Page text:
That it can’t go on like this forever is understood. “There will be a point at which an approach will need to be made,” said Elbourne, who got involved with Swiftwatch this summer, shortly after earning her master’s in biology. “But we want it to be done in the right way.”

They may find that they can’t afford to wait. Centuries ago, when the old-growth forests where they spent their summers began to be cut down by European settlers, these enterprising birds moved into the chimneys for which they are now named. At first, city life suited chimney swifts well, but, as heating technology has advanced, they have begun to lose their man-made habitat. The old, unlined brick structures of which the birds are so fond are increasingly being replaced with lined metal flues unsuitable for nesting. Bird Studies Canada, the non-profit conservation group that runs Swiftwatch, estimates that the chimney swift’s population has declined 96 per cent over the last 40 years.

Loss of habitat may not be the species’ only problem. A two-metre-tall pile of guano, deposited over 50 years and recently discovered in a Queen’s University chimney, has raised questions about how the bird’s diet has changed over time. Analysis of the droppings suggests that use of the now-banned pesticide DDT might have reduced the number of nutritious winged beetles on which the birds like to prey. Indeed, a study released by BSC earlier this year shows that all aerial insectivores—birds, including the chimney swift, that eat flying insects out of mid-air—are in sharp population decline. “We may not be able to do anything about the food shortages,” Elbourne said, “but we can do something about the potential habitat shortage.”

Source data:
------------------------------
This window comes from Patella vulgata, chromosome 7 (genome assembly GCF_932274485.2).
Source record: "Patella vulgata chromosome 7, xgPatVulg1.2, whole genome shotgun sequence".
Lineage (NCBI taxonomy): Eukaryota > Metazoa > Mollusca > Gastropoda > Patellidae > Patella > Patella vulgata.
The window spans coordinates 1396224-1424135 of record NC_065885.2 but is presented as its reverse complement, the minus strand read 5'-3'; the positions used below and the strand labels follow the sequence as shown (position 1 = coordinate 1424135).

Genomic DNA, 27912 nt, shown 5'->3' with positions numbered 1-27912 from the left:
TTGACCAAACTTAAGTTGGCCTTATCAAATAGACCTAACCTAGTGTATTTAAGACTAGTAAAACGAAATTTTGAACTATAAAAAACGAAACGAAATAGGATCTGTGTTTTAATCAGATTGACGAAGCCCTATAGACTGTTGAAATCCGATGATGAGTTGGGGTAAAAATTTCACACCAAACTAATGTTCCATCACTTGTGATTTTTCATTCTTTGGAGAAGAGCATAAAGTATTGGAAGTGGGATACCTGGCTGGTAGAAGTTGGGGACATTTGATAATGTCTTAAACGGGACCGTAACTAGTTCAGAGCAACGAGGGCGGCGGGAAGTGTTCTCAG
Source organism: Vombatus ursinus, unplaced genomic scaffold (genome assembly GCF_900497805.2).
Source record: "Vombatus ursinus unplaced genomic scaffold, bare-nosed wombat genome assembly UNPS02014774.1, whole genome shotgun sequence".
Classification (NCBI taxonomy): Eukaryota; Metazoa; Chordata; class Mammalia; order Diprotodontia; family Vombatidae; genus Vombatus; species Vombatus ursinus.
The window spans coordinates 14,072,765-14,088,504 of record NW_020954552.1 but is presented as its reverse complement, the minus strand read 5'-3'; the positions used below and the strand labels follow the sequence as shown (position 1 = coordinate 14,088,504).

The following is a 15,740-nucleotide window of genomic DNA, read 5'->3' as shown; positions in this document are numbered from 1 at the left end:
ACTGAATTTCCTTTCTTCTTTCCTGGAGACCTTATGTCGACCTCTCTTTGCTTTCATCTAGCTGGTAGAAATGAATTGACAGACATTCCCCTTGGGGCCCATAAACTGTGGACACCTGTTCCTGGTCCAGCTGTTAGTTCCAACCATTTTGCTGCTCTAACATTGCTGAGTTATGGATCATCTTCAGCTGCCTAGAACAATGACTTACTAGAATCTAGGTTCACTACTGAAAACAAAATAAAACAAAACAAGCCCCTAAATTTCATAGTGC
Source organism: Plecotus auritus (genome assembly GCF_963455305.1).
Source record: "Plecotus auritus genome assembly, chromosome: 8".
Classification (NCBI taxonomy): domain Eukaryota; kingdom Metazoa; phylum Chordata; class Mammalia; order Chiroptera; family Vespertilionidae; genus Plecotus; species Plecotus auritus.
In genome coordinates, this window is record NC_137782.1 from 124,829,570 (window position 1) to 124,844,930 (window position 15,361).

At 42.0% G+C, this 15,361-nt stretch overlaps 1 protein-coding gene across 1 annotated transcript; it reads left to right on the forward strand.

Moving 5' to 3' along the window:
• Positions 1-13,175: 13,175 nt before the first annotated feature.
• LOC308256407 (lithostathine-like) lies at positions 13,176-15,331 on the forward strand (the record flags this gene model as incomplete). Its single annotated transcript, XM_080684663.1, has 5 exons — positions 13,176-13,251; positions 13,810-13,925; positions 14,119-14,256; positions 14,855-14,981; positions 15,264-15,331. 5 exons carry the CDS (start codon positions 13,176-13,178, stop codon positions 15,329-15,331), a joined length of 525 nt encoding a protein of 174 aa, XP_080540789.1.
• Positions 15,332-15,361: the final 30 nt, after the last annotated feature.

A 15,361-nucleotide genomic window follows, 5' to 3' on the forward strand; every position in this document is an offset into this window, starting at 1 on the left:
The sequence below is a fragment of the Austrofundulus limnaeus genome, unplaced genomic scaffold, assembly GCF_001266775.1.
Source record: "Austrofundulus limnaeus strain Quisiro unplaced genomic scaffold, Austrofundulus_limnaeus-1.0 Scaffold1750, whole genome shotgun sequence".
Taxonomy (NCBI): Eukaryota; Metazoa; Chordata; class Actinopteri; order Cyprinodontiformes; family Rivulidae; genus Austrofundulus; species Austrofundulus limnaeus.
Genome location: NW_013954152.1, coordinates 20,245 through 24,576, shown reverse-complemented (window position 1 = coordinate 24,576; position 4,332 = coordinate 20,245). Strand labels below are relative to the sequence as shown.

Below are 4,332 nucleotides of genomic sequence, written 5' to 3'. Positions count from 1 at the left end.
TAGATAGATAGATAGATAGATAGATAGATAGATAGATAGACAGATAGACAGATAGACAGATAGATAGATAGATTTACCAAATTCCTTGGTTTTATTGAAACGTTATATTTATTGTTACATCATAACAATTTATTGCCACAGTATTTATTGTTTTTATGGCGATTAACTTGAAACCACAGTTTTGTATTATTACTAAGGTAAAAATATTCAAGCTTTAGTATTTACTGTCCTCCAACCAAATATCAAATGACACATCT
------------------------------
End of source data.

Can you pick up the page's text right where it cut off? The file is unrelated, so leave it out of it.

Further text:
Rebecca Elbourne and Gail Fraser share a laugh while out monitoring a nest site.

While the extent of what they can do in this regard is still unknown, BSC has been working with the City’s environmental planners to explore ways of preserving chimneys using municipal building-permit processes. As a threatened species, chimney swifts have their habitat protected by provincial legislation, but according to Kristyn Richardson, stewardship biologist for BSC, the Ministry of Natural Resources doesn’t always enforce the rules. “They’re understaffed and they’re overworked, and they don’t have time to do everything,” she said. “It’s unfortunate, but it’s the reality.” Often, she added, the province simply doesn’t know which chimneys are inhabited in the first place, which is why Swiftwatch has placed such an emphasis on identifying nests. “There’s so much habitat out there that we don’t know about yet,” Richardson said. “If we don’t know where the habitat is then we absolutely cannot protect it.”

For now, though, the volunteers’ surreptitious search for nests has been placed on hold, as the Toronto swifts have all set out for their winter homes in South America. Many sites still remain to be identified. Even then, the work will be only half done. “It’s going to be a tough one,” said McCarthy, who located some 15 inhabited chimneys this summer, more than any other volunteer. “At some point, we’re going to have to go knocking on doors and say, ‘Hey mister, you’ve got 300 swifts in your chimney. You can help us.’”